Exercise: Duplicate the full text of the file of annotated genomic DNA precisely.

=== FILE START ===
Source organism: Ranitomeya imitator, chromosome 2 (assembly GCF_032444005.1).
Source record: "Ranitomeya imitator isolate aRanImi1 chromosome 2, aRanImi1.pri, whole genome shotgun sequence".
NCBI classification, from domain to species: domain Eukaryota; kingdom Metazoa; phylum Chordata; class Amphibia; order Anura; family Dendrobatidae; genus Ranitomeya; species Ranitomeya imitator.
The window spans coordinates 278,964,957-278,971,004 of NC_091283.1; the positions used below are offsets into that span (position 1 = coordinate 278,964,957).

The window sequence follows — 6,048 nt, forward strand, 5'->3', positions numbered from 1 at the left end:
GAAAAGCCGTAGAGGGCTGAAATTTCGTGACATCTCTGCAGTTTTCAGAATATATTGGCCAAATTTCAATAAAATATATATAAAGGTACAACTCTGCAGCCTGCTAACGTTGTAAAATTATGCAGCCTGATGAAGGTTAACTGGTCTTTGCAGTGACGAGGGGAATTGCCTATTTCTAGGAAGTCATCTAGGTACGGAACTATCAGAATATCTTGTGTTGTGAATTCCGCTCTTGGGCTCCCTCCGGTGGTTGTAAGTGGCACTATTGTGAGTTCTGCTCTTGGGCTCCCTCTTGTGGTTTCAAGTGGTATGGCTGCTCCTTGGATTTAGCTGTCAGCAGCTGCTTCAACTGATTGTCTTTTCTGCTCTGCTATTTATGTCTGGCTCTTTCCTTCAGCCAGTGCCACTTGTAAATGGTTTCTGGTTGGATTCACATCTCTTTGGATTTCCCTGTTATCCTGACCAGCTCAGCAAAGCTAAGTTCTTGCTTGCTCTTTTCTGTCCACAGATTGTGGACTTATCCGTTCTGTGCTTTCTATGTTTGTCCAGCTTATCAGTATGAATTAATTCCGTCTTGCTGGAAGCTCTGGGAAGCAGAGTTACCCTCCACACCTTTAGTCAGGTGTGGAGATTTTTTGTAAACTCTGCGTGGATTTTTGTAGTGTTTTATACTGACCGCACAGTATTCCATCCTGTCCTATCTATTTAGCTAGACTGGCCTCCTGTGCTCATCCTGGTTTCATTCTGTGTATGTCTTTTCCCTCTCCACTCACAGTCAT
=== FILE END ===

Source organism: Ranitomeya imitator, chromosome 2 (assembly GCF_032444005.1).
Source record: "Ranitomeya imitator isolate aRanImi1 chromosome 2, aRanImi1.pri, whole genome shotgun sequence".
NCBI classification, from domain to species: domain Eukaryota; kingdom Metazoa; phylum Chordata; class Amphibia; order Anura; family Dendrobatidae; genus Ranitomeya; species Ranitomeya imitator.
The window spans coordinates 278,964,957-278,971,004 of NC_091283.1; the positions used below are offsets into that span (position 1 = coordinate 278,964,957).

The window sequence follows — 6,048 nt, forward strand, 5'->3', positions numbered from 1 at the left end:
GAAAAGCCGTAGAGGGCTGAAATTTCGTGACATCTCTGCAGTTTTCAGAATATATTGGCCAAATTTCAATAAAATATATATAAAGGTACAACTCTGCAGCCTGCTAACGTTGTAAAATTATGCAGCCTGATGAAGGTTAACTGGTCTTTGCAGTGACGAGGGGAATTGCCTATTTCTAGGAAGTCATCTAGGTACGGAACTATCAGAATATCTTGTGTTGTGAATTCCGCTCTTGGGCTCCCTCCGGTGGTTGTAAGTGGCACTATTGTGAGTTCTGCTCTTGGGCTCCCTCTTGTGGTTTCAAGTGGTATGGCTGCTCCTTGGATTTAGCTGTCAGCAGCTGCTTCAACTGATTGTCTTTTCTGCTCTGCTATTTATGTCTGGCTCTTTCCTTCAGCCAGTGCCACTTGTAAATGGTTTCTGGTTGGATTCACATCTCTTTGGATTTCCCTGTTATCCTGACCAGCTCAGCAAAGCTAAGTTCTTGCTTGCTCTTTTCTGTCCACAGATTGTGGACTTATCCGTTCTGTGCTTTCTATGTTTGTCCAGCTTATCAGTATGAATTAATTCCGTCTTGCTGGAAGCTCTGGGAAGCAGAGTTACCCTCCACACCTTTAGTCAGGTGTGGAGATTTTTTGTAAACTCTGCGTGGATTTTTGTAGTGTTTTATACTGACCGCACAGTATTCCATCCTGTCCTATCTATTTAGCTAGACTGGCCTCCTGTGCTCATCCTGGTTTCATTCTGTGTATGTCTTTTCCCTCTCCACTCACAGTCAT